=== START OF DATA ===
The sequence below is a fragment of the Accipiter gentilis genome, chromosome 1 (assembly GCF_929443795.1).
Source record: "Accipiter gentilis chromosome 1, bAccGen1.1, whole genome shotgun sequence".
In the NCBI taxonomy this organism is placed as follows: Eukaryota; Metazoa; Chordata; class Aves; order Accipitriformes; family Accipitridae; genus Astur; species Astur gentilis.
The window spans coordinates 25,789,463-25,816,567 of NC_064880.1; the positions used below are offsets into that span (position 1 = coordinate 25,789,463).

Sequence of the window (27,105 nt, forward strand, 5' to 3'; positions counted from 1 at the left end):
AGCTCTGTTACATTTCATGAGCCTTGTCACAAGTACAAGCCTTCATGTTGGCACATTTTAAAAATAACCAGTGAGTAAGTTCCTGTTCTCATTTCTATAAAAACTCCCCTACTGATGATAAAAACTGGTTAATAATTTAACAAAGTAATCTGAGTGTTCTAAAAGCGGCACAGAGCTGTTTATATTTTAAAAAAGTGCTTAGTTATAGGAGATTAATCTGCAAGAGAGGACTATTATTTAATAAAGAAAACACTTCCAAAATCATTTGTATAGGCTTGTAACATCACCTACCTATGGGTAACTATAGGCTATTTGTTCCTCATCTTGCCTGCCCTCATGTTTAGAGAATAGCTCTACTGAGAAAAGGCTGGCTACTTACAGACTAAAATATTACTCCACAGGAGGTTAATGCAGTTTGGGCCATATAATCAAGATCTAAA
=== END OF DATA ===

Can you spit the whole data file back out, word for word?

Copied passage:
The sequence below is a fragment of the Accipiter gentilis genome, chromosome 1 (assembly GCF_929443795.1).
Source record: "Accipiter gentilis chromosome 1, bAccGen1.1, whole genome shotgun sequence".
In the NCBI taxonomy this organism is placed as follows: Eukaryota; Metazoa; Chordata; class Aves; order Accipitriformes; family Accipitridae; genus Astur; species Astur gentilis.
The window spans coordinates 25,789,463-25,816,567 of NC_064880.1; the positions used below are offsets into that span (position 1 = coordinate 25,789,463).

Sequence of the window (27,105 nt, forward strand, 5' to 3'; positions counted from 1 at the left end):
AGCTCTGTTACATTTCATGAGCCTTGTCACAAGTACAAGCCTTCATGTTGGCACATTTTAAAAATAACCAGTGAGTAAGTTCCTGTTCTCATTTCTATAAAAACTCCCCTACTGATGATAAAAACTGGTTAATAATTTAACAAAGTAATCTGAGTGTTCTAAAAGCGGCACAGAGCTGTTTATATTTTAAAAAAGTGCTTAGTTATAGGAGATTAATCTGCAAGAGAGGACTATTATTTAATAAAGAAAACACTTCCAAAATCATTTGTATAGGCTTGTAACATCACCTACCTATGGGTAACTATAGGCTATTTGTTCCTCATCTTGCCTGCCCTCATGTTTAGAGAATAGCTCTACTGAGAAAAGGCTGGCTACTTACAGACTAAAATATTACTCCACAGGAGGTTAATGCAGTTTGGGCCATATAATCAAGATCTAAA